Saturday, November 15, 2008


As a family of animal lovers, our choice of pets has been wide and varied. Before I was born, my folks had had a rabbit named Fluffy and an assortment of birds including budgerigars and mynahs. After I arrived into this world, I was a stubborn enough animal to handle so my parents kept their like for the animal world restricted to religiously watching wildlife documentaries on television. It was only when I had reached class 6 or 7 that another family member (non-human though it may be) was added to our house.

And this was a gray-brown mud turtle washed into the house of our domestic help by flood waters and duly delivered to us. To call it anything but ugly would be stretching the truth, but it was a such a entertaining creature by nature that no one cared for its looks. It was hard to tell its gender but I decided that it was a guy and named it Michaelangelo after one of the lead characters on my favourite cartoon show at the time, Teenage Mutant Ninja Turtles. And the name seemed to have taken possession of him. He would clamber up the walls of the red basket where he was supposed to be confined to with as much ease as the Ninja Turtles scaled the skyscrapers of downtown Manhattan. He was no slouch, this turtle pal of mine and would wobble his way around the walls of our flat chasing geckos who dared to come too close to the ground. The geckos were of course terrified of this exotic creature who prowled the grounds beneath them and would stay as high up on the walls as possible. I'd drop him in a bucket of water for short periods of time so that he could keep this swimming muscles in shape. He'd really difficult to extract out of the water then with his slippery body and scaly arms that he used liberally to scratch anyone who tried to disturb his swim.

As I'd stay awake at night watching TV, Michaelangelo would incessantly tramp around the room pausing only a few seconds to gaze at the screen before rapidly setting out again on his 'parikramas' of the drawing room looking for unwary bugs and intruding geckos. He had a strange call too, a croak that sounded like the air gaps in the water pipe and night-time was the best time for him to exercise his feeble vocal chords and actually hear his own voice. He was a inspirational figure fighting on to be active even with the load of the shell strapped on to his back by Nature. The confidence with which he marched forward waddling on his four flippers was a sight to see.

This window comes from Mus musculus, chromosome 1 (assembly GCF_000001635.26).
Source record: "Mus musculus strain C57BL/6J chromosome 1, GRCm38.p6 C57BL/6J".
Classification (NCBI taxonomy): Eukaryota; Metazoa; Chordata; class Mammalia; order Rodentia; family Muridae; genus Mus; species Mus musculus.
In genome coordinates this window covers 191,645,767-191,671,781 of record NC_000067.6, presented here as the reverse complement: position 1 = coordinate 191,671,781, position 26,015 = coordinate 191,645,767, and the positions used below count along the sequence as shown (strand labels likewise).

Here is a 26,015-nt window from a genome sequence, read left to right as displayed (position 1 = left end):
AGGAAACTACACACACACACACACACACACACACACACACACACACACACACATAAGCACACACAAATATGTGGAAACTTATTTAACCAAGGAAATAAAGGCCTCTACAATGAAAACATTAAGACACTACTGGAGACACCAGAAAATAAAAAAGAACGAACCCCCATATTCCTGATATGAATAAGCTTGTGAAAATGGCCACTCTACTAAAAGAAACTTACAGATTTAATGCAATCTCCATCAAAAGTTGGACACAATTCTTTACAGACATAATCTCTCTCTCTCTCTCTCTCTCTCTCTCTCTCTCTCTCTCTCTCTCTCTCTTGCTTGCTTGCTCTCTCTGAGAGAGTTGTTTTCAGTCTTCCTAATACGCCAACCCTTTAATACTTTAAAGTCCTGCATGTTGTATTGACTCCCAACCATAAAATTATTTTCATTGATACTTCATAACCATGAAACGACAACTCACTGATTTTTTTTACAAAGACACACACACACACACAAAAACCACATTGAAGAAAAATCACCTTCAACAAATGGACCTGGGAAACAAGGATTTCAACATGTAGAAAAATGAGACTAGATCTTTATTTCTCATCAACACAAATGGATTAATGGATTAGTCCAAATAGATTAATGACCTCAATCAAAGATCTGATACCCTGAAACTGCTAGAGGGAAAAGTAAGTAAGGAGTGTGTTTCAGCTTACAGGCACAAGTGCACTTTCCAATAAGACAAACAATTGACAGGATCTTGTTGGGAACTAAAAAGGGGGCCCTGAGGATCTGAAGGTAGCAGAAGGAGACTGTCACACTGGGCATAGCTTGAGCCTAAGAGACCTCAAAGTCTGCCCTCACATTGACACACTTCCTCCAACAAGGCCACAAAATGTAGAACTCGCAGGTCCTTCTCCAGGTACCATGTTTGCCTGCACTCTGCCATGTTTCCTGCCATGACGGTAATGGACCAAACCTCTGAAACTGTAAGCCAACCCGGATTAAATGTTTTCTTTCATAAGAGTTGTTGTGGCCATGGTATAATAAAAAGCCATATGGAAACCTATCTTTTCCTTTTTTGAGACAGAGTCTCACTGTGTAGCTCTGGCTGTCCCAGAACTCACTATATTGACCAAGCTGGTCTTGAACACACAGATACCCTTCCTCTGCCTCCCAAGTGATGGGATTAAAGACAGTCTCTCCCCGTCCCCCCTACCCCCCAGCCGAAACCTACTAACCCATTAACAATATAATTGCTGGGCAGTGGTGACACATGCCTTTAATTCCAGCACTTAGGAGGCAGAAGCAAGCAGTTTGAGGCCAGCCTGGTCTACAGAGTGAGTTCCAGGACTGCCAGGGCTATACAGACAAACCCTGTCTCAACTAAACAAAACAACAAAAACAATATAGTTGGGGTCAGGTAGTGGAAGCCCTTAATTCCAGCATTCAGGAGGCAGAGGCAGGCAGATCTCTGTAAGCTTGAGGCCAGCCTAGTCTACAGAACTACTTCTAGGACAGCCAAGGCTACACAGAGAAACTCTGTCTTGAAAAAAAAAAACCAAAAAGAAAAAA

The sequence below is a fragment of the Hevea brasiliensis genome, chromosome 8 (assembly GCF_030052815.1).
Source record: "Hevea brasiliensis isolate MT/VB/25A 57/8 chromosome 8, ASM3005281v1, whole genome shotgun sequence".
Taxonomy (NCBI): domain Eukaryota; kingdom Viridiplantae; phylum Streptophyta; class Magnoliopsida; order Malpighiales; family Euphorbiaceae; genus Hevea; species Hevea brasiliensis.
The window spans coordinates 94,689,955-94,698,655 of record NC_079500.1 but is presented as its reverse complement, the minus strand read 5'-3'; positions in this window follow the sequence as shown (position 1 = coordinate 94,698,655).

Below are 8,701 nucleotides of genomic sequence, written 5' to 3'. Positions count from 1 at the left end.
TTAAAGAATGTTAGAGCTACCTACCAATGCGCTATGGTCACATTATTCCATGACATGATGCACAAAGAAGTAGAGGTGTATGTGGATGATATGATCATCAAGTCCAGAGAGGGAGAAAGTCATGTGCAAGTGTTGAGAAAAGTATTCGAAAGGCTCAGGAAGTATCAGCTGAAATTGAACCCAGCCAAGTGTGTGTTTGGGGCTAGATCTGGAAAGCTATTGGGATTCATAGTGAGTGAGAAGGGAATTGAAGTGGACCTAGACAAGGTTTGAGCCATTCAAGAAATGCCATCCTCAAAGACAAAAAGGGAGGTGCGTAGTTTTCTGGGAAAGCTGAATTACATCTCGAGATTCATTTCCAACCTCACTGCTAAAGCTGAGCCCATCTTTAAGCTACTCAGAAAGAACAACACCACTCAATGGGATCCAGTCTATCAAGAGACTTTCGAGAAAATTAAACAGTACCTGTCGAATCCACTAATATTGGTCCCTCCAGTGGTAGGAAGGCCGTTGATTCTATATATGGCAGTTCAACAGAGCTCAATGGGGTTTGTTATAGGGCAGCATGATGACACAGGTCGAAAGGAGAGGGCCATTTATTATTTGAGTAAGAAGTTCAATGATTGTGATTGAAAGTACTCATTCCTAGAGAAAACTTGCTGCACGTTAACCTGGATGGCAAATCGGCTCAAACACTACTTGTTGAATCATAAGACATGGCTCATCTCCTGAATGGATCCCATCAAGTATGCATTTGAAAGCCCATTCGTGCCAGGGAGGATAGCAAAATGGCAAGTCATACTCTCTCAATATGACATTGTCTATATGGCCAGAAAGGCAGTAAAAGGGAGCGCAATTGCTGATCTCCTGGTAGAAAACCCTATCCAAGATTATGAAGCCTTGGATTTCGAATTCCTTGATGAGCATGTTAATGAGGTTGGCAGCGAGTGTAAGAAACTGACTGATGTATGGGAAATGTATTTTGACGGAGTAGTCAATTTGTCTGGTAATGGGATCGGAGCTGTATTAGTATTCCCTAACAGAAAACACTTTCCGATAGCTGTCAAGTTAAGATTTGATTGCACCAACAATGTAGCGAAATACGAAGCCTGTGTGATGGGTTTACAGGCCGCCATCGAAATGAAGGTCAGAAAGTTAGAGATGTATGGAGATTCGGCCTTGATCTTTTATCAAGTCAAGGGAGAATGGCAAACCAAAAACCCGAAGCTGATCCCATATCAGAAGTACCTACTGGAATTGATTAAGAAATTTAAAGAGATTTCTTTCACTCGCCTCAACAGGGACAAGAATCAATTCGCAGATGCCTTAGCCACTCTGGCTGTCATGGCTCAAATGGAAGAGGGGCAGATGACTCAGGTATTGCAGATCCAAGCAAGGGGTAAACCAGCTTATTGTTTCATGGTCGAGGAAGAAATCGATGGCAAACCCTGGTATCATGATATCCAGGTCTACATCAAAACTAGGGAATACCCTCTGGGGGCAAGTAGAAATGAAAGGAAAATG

Michaelangelo was the centre of attraction for all visitors to our flat. Turtles were not so common a pet back then and this was no ordinary lazy-bones turtle. Mike had grown quite large in the 6 months that he was with us and the bucket for his daily swim was gradually becoming a travesty for his new size. The obvious need to let him go back from where he came from was evident. So one gray evening, my brother and me walked along to the banks of the Narmada, a 15 minute walk from the flats where we stayed. We placed Mike at the edge of the water and watched a wave from the Narmada submerge him. But when the wave receded, Mike was still hanging around to give us a last glimpse of his slow-poke body. With the next wave, he was gone back into the element he was created for, effortlessly paddling his way through the murkiness of the Narmada waters. 

Friday, November 14, 2008

The Niagara

The spray was like thick smoke obscuring the skyline of Toronto across the border. The sound of the waters was not loud at the height from which I watched them but it was strangely assertive over all the others that were much nearer and louder. The eyes could see the towers of water making the waterfall and the mind couldn't possibly pay attention to anything but this raw display of power. I was at the Niagara Falls and needless to say overawed.

Is it any wonder that the Native Americans worshipped these falls as a God? The spectacle was breath-taking, despite being conscious of the fact that a dam had been built over this river and if required could slow this behemoth down to a trickle. We had full control over this thing of extraordinary beauty but I found myself asking whether we were worthy of it. The thousands of birds drifting in the air at the foot of the falls were distant specks from where I saw them, ghost shapes flitting through the mist. The raging Niagara river plummeted to the base of the falls running along on it's unruly way again unmindful of the nearly a couple of hundred feet in between, blue as it was before it turned into white froth for a brief period. 

Our tour bus took us to Goat Island, down a deep elevator shaft to "The Cave of the Winds" where we were at the base of the Bridal Veil falls. It really was windy and wet down there but such was the allure of the scene with the mist from the American Falls and the Canadian Falls on either side and the Bridal Veil right in front, that all these discomforts were quite minor. 

The day passed within no time in the bubble like peace of the waters and their sound. There were hundreds of people watching the same view at the same time yet it resonated at a deeply personal level for each of them. No one was talking to each other as they stood at the handrails gazing down at the ethereal scene. They waited silently to catch a glimpse of the fleeting rainbows that played hide-and-seek in the clouds of mist. Legend has it that these rainbows are manifestations of the Falls' protective spirit that has saved many a life which accidentally or on purpose took a tumble down the Falls. Although I am mildly sceptical of the existence of a supernatural world, this place was surely a worthy abode of the prettiest guardian angel.